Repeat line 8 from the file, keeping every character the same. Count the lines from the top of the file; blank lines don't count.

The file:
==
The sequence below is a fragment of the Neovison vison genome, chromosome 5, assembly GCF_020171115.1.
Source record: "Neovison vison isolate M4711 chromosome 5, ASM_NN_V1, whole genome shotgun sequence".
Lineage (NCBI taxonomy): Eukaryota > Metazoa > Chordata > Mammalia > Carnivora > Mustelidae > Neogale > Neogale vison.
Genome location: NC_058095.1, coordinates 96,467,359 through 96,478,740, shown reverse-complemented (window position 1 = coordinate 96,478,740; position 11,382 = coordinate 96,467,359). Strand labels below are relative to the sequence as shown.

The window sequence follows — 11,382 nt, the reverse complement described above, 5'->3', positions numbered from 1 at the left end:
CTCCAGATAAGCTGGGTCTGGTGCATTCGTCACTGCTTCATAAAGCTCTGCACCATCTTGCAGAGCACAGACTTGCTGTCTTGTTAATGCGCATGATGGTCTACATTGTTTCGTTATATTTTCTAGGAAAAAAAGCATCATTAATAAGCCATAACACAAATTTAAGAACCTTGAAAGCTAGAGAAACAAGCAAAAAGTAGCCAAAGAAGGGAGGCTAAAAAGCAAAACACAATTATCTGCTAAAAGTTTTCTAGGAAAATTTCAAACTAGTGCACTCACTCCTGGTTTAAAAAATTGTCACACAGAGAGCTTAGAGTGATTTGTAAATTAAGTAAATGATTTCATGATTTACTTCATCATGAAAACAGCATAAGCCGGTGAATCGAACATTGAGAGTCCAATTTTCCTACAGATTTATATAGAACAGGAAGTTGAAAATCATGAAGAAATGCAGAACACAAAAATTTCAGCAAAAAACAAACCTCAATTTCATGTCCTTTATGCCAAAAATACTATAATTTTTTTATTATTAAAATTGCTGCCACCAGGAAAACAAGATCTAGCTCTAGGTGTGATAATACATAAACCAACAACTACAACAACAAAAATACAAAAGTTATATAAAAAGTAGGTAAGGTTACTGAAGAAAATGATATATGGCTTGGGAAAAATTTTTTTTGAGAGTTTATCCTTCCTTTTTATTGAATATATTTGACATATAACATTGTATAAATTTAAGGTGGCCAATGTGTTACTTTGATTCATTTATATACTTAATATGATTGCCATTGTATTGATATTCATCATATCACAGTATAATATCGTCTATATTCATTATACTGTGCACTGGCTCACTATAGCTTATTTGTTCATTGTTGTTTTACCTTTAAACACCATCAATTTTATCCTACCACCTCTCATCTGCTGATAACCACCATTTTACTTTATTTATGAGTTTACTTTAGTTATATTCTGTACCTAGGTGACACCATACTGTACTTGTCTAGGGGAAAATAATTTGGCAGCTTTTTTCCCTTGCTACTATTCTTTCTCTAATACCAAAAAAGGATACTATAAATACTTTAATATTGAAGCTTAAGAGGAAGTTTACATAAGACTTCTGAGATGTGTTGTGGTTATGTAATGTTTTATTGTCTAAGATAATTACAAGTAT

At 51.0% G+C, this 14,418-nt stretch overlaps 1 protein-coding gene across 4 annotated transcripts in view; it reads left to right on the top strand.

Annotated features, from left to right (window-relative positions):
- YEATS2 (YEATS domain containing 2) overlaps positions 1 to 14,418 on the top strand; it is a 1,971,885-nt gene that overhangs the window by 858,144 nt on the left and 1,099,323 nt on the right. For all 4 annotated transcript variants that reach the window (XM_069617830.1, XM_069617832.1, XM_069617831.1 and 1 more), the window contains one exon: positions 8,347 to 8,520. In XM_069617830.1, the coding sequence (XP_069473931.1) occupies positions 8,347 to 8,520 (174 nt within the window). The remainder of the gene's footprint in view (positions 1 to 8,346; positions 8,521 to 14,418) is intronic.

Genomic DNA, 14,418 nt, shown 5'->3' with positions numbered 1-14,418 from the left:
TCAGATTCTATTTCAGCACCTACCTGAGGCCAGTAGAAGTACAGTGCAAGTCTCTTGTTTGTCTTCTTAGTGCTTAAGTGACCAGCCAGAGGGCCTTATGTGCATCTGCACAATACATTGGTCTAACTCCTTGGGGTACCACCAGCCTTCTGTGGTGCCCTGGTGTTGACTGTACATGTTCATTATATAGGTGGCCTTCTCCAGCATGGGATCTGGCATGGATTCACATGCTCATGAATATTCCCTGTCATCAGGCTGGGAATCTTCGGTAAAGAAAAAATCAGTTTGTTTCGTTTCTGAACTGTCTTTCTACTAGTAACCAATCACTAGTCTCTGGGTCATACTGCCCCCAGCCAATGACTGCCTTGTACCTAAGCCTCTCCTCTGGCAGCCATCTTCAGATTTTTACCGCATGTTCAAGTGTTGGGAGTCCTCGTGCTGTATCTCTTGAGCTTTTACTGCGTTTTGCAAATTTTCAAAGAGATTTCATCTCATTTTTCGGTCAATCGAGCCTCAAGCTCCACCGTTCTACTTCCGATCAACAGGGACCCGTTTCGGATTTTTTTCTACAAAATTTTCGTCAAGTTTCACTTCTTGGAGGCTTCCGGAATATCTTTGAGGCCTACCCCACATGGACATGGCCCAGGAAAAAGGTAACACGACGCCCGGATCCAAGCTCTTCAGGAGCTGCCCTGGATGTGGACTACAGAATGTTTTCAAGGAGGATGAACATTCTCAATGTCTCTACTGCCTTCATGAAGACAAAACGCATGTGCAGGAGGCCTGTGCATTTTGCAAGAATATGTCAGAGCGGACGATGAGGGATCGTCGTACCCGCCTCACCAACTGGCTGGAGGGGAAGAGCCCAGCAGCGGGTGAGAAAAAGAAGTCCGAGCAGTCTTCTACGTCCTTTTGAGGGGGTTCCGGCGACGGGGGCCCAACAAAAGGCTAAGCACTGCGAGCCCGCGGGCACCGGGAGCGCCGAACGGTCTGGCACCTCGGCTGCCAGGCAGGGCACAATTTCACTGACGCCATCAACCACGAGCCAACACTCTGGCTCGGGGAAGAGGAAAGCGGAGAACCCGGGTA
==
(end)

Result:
Annotated features, from left to right (window-relative positions):